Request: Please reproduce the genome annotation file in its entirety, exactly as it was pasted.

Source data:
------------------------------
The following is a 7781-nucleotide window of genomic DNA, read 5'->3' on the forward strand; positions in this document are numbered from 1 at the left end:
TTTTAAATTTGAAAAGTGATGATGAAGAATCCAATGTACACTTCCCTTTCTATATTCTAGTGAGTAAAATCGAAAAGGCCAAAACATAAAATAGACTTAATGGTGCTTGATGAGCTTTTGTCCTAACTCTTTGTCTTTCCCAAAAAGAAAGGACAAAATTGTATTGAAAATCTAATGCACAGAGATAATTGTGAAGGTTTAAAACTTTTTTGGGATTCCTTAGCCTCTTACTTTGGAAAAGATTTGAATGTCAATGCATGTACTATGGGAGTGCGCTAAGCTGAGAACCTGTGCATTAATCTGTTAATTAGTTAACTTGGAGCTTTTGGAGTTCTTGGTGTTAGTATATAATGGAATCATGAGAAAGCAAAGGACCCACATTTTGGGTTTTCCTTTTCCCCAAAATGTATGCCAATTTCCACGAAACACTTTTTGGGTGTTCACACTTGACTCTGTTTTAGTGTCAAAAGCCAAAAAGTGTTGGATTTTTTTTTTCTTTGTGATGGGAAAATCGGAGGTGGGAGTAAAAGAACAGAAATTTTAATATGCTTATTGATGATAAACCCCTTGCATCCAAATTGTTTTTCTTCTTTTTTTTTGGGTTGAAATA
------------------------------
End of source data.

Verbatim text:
The following is a 7781-nucleotide window of genomic DNA, read 5'->3' on the forward strand; positions in this document are numbered from 1 at the left end:
TTTTAAATTTGAAAAGTGATGATGAAGAATCCAATGTACACTTCCCTTTCTATATTCTAGTGAGTAAAATCGAAAAGGCCAAAACATAAAATAGACTTAATGGTGCTTGATGAGCTTTTGTCCTAACTCTTTGTCTTTCCCAAAAAGAAAGGACAAAATTGTATTGAAAATCTAATGCACAGAGATAATTGTGAAGGTTTAAAACTTTTTTGGGATTCCTTAGCCTCTTACTTTGGAAAAGATTTGAATGTCAATGCATGTACTATGGGAGTGCGCTAAGCTGAGAACCTGTGCATTAATCTGTTAATTAGTTAACTTGGAGCTTTTGGAGTTCTTGGTGTTAGTATATAATGGAATCATGAGAAAGCAAAGGACCCACATTTTGGGTTTTCCTTTTCCCCAAAATGTATGCCAATTTCCACGAAACACTTTTTGGGTGTTCACACTTGACTCTGTTTTAGTGTCAAAAGCCAAAAAGTGTTGGATTTTTTTTTTCTTTGTGATGGGAAAATCGGAGGTGGGAGTAAAAGAACAGAAATTTTAATATGCTTATTGATGATAAACCCCTTGCATCCAAATTGTTTTTCTTCTTTTTTTTTGGGTTGAAATA